An array of telescopes that have spent years staring into deep space has finally provided some of the most gloriously detailed images we’ve ever seen of other galaxies.
Not only are these images spectacularly beautiful, but they reveal in unprecedented detail the inner workings of these giant cosmic objects, giving us new insight into how galaxies work in general. The results obtained so far have been published in a special issue of Astronomy & Astrophysics.
The observations were made using the Low Frequency Array (LOFAR), the largest array of low frequency radio telescopes currently in service on Earth. It can combine observations from around 70,000 antennas spread across Europe using a technique called radio interferometry to take some of the most sensitive radio observations possible of the night sky.
This has given us incredible new information about the Universe, but the new observations go even further, with a resolution 20 times higher than usual. Indeed, standard LOFAR operations are conducted only using the antennas in the Netherlands, where the collaboration is based.
Above: Radio imagery reveals a huge wind blowing from the merging galaxies. (N. Ramírez-Olivencia et al.; NASA, ESA, Hubble Heritage Team (STScI / AURA) -ESA / Hubble Collaboration and A. Evans (UVA Charlottesville / NRAO / Stony Brook University); R. Cumming)
Since these antennas are spread over an area of 120 kilometers (75 miles), this means that the “aperture” of the telescope is, in fact, about 120 kilometers in size. For the new observations, an international collaboration used the entire network from across Europe – in fact, a 2,000 kilometer (1,243 mile) radio telescope.
“Our goal is for this to enable the scientific community to use the entire European LOFAR telescope network for its own science, without having to spend years becoming an expert,” said astronomer Leah Morabito of the Durham University in the UK.
Nine articles in the special issue of Astronomy & Astrophysics are devoted to one of the most astonishing phenomena associated with galactic behavior – relativistic jets of particles projected into intergalactic space by supermassive black holes active in the centers of galaxies.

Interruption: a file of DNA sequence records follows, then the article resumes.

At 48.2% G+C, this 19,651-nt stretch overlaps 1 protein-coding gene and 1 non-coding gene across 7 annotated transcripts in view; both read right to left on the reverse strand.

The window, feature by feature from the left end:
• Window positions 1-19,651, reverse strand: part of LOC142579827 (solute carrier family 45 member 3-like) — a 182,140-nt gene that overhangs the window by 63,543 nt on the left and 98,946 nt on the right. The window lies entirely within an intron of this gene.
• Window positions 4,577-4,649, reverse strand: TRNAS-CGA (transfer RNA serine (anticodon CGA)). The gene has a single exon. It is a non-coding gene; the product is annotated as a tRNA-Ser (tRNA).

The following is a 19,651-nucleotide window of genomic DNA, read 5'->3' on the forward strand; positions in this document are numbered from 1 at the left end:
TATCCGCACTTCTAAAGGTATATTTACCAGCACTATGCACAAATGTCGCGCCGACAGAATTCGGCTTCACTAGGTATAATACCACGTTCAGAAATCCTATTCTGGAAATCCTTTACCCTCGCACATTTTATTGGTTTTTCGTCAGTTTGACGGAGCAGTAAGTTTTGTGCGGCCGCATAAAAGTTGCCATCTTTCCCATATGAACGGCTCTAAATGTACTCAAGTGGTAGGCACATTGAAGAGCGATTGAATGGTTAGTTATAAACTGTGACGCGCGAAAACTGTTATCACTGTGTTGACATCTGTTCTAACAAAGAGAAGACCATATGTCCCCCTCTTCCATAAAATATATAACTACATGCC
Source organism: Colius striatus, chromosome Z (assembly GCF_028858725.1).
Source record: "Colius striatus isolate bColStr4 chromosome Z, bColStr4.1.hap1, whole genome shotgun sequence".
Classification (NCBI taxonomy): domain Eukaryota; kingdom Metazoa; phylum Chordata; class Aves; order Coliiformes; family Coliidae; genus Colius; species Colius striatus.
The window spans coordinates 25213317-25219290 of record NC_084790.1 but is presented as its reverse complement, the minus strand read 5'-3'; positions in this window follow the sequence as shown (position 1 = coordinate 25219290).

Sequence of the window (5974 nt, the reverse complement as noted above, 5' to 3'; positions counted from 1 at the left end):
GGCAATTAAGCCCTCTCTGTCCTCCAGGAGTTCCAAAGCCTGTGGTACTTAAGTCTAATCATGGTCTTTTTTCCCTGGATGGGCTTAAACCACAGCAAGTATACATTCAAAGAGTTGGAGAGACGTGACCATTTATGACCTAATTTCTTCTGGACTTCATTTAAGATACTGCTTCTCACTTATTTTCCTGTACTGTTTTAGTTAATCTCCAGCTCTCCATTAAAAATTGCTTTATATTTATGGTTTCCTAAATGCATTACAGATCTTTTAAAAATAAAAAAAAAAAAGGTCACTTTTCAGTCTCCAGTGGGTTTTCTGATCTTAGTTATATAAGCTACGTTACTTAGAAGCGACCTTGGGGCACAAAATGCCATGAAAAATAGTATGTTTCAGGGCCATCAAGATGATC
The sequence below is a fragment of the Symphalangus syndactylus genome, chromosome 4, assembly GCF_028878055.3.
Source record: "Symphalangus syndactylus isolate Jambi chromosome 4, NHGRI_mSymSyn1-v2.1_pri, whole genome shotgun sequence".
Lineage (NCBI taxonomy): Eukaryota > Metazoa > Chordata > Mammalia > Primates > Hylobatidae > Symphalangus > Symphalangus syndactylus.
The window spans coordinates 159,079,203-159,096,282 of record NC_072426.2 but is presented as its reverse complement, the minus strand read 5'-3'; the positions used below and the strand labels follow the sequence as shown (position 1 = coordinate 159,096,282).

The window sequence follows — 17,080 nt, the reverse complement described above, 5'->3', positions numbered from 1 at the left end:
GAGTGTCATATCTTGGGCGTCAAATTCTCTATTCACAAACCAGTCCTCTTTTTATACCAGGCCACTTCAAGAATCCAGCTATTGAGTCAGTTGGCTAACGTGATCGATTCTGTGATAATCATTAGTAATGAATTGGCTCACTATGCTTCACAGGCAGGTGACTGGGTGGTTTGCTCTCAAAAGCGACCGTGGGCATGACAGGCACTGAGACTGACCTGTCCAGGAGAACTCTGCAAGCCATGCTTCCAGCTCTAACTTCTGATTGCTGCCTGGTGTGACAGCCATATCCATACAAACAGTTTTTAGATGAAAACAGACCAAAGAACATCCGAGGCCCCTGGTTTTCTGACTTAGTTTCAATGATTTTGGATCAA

These are invisible in optical wavelengths, but in radio wavelengths they glow – meaning that radio images can give us insight into how jets form and propagate.
It is common knowledge that once something crosses the critical threshold called the event horizon, nothing can escape the gravitational pull of a black hole. But the region around an active black hole is extremely dynamic. The material is spun in a disc that surrounds the black hole, coiling in it like water in a sewer.
From the inner edge of this accretion disk, a small amount of swirling material is somehow channeled around the outside of the event horizon towards the poles, where it is launched at speeds that represent a large percentage of the speed of light. Scientists believe that the magnetic field lines around the black hole act like a synchrotron, accelerating these particles to produce relativistic speeds.
However, there is a lot that we don’t understand about this process, and the new LOFAR data is helping to fill in the missing pieces.
“These high-resolution images allow us to zoom in to see what actually happens when supermassive black holes launch radio jets, which was not previously possible at frequencies close to the FM radio band,” the astronomer explained. Neal Jackson of the University of Manchester in Great Britain.
The galaxies analyzed include 3C 293, a galaxy with particular huge radio lobes that suggest an interrupted jet stream. The researchers concluded that the galaxy underwent multiple spells of activity due to jet disruptions and intermittent refueling, suggesting that its supermassive black hole experienced at least a period of dormancy.
Another article analyzed light from a galaxy that had traveled more than 11 billion light years – usually quite difficult to observe in detail at low frequencies.
This observation made it possible to determine why such distant radiogalaxies present specific signatures; Ultimately, no conclusive answer could be found, but the observation paves the way for more in the future.
And a probe in the spectacular Hercules A radiogalaxy examined the ring structures of its radio lobes. These, the researchers concluded, were the result of intermittent strengthening and weakening of the jets, producing the structures observed.
These clues can help us understand the processes that produce and shape radio jets, but the work collected has much deeper implications. The papers also represent a milestone in radio astronomy, demonstrating the capabilities of a network like LOFAR to understand the mysteries of the Universe.
The series of articles was published in Astronomy & Astrophysics.